Flatlay Tutorial

Posted on March 01 2017

Flatlay Tutorial

Let me preface this by saying that I am by no means a professional product photographer. All of this is trial and error and my personal aesthetic preference. You can check out all of my flatlays at the “Style G+F” tab above, and I am here if you need advice, critic or ideas.

Planning is the most important part of the flatlay, making sure that you have all the components necessary, and that they go together. Let’s be honest, redoing a flatlay is super annoying, so let’s get it right from the start.

The anatomy of a flatlay

Some flatlays have a star, while others are more balanced with each piece getting equal attention. I am a big fan of separates, since they give you a chance to play with different textures, prints and brands. If you are using a dress, try to find a good mix of accessories that will make it more interesting and eclectic. Side note -- dresses can be surprisingly tricky. Many have full skirts that need to folded back, gathering that won’t lay just right, in other words, more fussing. Tees and bloomers are my personal favorite for beginners.

Does your flatlay have a theme? I like to pick 2-3 colors and base the whole flatlay around that color story. But it is really fun to do a holiday theme (see my Halloween and Christmas flatlays), glitter, nautical, a Disney princess or Coachella. Either way, brainstorm your theme and start building around it.

Think before you flatlay

Before you start laying it out, remind yourself…it’s going to be a square! You want equal amounts of white space on all sides. If you are using a camera, I recommend having your phone close by too. It is much easier to snap a shot, crop it into a square and double check the negative space around your objects.

This might seem like a silly mention, but inspect your items! Make sure there are no wrinkles or dirt, unless you are a photoshop pro, this is something that’s easier to fix in pre-production.

Let’s begin.

I always lay the biggest item first. In this case it’s a top. Next come the bloomers. Socks. Shoes. Bag. Bows. Bracelets. Necklace. And lastly, the greenery. You will notice that I often use fresh flowers and greenery, it has become my thing. Feel free to copy or find your own thing. In my opinion, they add balance, help tie in colors and just make sense for my brand and products.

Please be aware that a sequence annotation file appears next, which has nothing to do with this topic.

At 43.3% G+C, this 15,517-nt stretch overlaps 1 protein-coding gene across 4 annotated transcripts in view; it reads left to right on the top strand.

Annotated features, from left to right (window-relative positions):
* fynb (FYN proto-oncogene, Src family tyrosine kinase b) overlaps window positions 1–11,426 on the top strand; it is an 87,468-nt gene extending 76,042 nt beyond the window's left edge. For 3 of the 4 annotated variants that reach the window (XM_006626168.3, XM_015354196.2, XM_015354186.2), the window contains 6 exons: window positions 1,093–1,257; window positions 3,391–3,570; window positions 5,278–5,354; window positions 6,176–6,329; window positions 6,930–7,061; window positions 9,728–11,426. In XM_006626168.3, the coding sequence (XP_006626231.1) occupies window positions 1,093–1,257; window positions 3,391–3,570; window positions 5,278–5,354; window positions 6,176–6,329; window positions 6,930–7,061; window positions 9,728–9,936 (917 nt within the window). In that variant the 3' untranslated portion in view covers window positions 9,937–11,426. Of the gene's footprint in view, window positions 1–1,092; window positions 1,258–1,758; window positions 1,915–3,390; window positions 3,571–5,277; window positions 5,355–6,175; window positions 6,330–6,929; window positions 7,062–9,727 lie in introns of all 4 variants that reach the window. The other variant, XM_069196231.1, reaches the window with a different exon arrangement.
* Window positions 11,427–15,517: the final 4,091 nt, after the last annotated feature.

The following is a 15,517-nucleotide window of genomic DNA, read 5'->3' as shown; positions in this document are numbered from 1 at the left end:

Some basic rules

  1. Only use what makes sense, don’t use fillers just to include more products.
  2. No touching. Objects can and should overlay but not touch.
  3. No harsh angles or lines. This is usually seen in sleeves, then sleeve is folded in half at elbow. I prefer to roll sleeves up and bunch them up. (see my flaylay collection for examples)
  4. Look for harmony and balance. We don’t want one side to be loaded with accessories while the other is empty.
  5. Inspect each item individually. I always ask myself, how the maker of this item would like for it to be photographed. I try to pay attention to each item equally so that it doesn’t look like it’s clearly the maker of the necklaces photographing her product - if that makes sense.

Let’s play a game. Can you spot the differences in these two images?

Here is what’s wrong:

  1. Socks are touching bloomers
  2. Bracelets are touching too
  3. The purse strap is a straight line which feels forced and unnatural
  4. There is a giant fold in the bloomers (you may not have noticed, but Stephanie, the maker of these amazing shorts, would!)
  5. The necklace is wrong side up

 Technical notes

  1. Large white mat is a must. Hobby lobby sells them, it is worth the investment! It’s in the framing section.
  2. Good light. I shoot all of my flatlays outside in the shade. No direct sun.
  3. ALWAYS SHOOT FROM OVERHEAD, right above is what you are looking for, not a 45 or 75 degree angle!
  4. Make sure it’s straight. See how my final flatlay is a little tilted…yep…lesson learnt!
  5. Believe it or not, I use the basic software that came with my computer to edit these images. I play with brightness and exposure until it is just right. Be careful to not change the color! Before posting them, I do a check in Snapseed app on my phone to make sure the white background is clean and super white. I erase any imperfections or greyness. Editing usually takes me 2-3 minutes.

Practice makes perfect, but even the best flatlays are not perfect! It’s supposed to be fun…don’t stress, my friends! Again, I am here if you want another pair of eyes for a critic or any other questions/advice.

Brands used in this flatlay

Pinafore top  -- Junebug Tennessee

Bloomers -- Happy Shombey

Socks -- Little Light Feet

Shoes -- Mon Petit Shoes

Bracelets -- June + Penny

Bows -- The Petite Harper

Purse -- Raine + Skye

Necklace -- Gemma + Filo




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